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Talking about bee season, in 20 degree temps?

Yes, I realize it seems a bit nutty to send you an email about bee season getting started when its still feels like winter outside.  Even here in Texas we are experiencing a rare hard freeze today. But especially if you are in Texas you need to be thinking about bee season, because although my beeks to the North are still a ways away, we are truly just weeks away from true spring here in Texas.  Today I want to cover what you should expect to find and steps you may want to take during your first post winter hive checks.  

When you start your first checks will vary widely based on your seasons. Here in Texas we have very mild winters, and we usually perform our first post winter hive checks in February. When we perform the check will depend upon how cold the winter has been: cooler winters generally mean we wait longer, warmer winters means we check sooner.  (This presumes the hives were left with enough food. If we are worried about hives being too light, we may have had to feed throughout winter.) Important caveat: Check the weather forecast--do not check hives within a few days of a cold snap when temps will be close to or below freezing! 


Here are a few common occurrences you should expect to see in your hives:

  • Laying Queens: By first post winter checks, queens should have started laying 

  • Brood moving up: Often we find queens have started laying again, but in one of the upper boxes and often shoved against a side wall (not centered)

  • Bees bringing in pollen: Spring brood buildup has started

  • Mold on inner cover: Warm hives juxtaposed against cold temps often causes moisture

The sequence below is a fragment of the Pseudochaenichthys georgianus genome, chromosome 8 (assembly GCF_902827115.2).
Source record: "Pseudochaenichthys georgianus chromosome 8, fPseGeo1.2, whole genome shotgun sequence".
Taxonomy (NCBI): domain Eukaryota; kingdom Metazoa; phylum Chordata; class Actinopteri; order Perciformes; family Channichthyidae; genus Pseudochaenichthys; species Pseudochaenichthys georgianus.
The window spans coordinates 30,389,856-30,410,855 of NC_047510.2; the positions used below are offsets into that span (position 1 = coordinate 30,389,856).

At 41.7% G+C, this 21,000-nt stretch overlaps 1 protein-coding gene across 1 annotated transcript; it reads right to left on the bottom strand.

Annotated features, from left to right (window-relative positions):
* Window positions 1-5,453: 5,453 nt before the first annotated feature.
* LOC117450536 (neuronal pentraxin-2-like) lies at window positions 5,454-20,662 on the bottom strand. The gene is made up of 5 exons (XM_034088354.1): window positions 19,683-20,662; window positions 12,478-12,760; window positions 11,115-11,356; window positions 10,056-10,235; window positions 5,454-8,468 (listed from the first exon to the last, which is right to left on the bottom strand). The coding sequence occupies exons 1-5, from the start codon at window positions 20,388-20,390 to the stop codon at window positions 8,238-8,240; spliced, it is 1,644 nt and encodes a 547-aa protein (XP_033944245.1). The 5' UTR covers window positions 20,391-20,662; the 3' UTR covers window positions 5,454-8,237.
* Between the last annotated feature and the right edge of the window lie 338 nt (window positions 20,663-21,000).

Some actions to consider: 

  • Clean Bottom Boards with your hive tool

  • Confirm Laying Queens: If we don’t have a laying queen, quickly glance to see if you can see her. 

  • Leave reducers on. If they have fallen/blown off, place back on.

  • Flip boxes if brood is in the top box, move the brood/boxes around so that the brood is the bottom and center of bottom hive body.

  • If populations are very low in one, and you are seeing another relatively very strong population AND that has at least 2 frames of brood, then you can share. Be careful of “Stealing from Peter to pay Paul”

  • If you see mold: vent inner cover by putting 2 pennies under corners of inner cover or small stick in the middle front.

  • Gauge food stores: if we hives feel light or you are at all unsure, feed 1/1 sugar syrup. (I generally use the rule that light is less than 3 frames of honey. We can also feed dry sugar this time of year.) 

  • Share food: if one hive is heavy and one is light, share food resources.  

  • If you find a dead out, clean it out and be sure to take steps to protect any brood comb that you find salvageable! 

Keep in mind that even across small distances, we see huge regional differences in micro climates, and resulting actions by our queens. For example, often queens southwest of Austin are several weeks behind, while hives further East of I-35 are several weeks ahead in their presuming of laying.

Do you need help with your first post winter hive checks or preparing for spring? Our team is ready to assist with in-person or phone consultations.  You can request an appointment here. Also, for the first time in 2 years we have our full beekeeping class schedule back on the books! From making splits. bee nutrition and more, you can see the whole schedule here.

Want to grow your apiary or need to replace hives?
If you do find that you've lost hives or you want to grow your apiary this year, we have nucs now on sale!  We are more than 80% sold out, do be sure to place your order soon.  We also have BeeWeaver queens available once again for pick up at the Honey Ranch. If you have plans to requeen or make splits in your hive,  reserve your date here.  The earliest queens sell out fast. 

Have you done your first post winter hive checks yet? What steps do you take that I didn't cover? Hit reply and tell me about it! 

For the Bees,
Tara Dawn

This weather means we have had to delay the start of our Spring Apprenticeship, which means there is still time to snag one of the last 3 spots!  Message me with questions and for info on how to save $200 on registration. 
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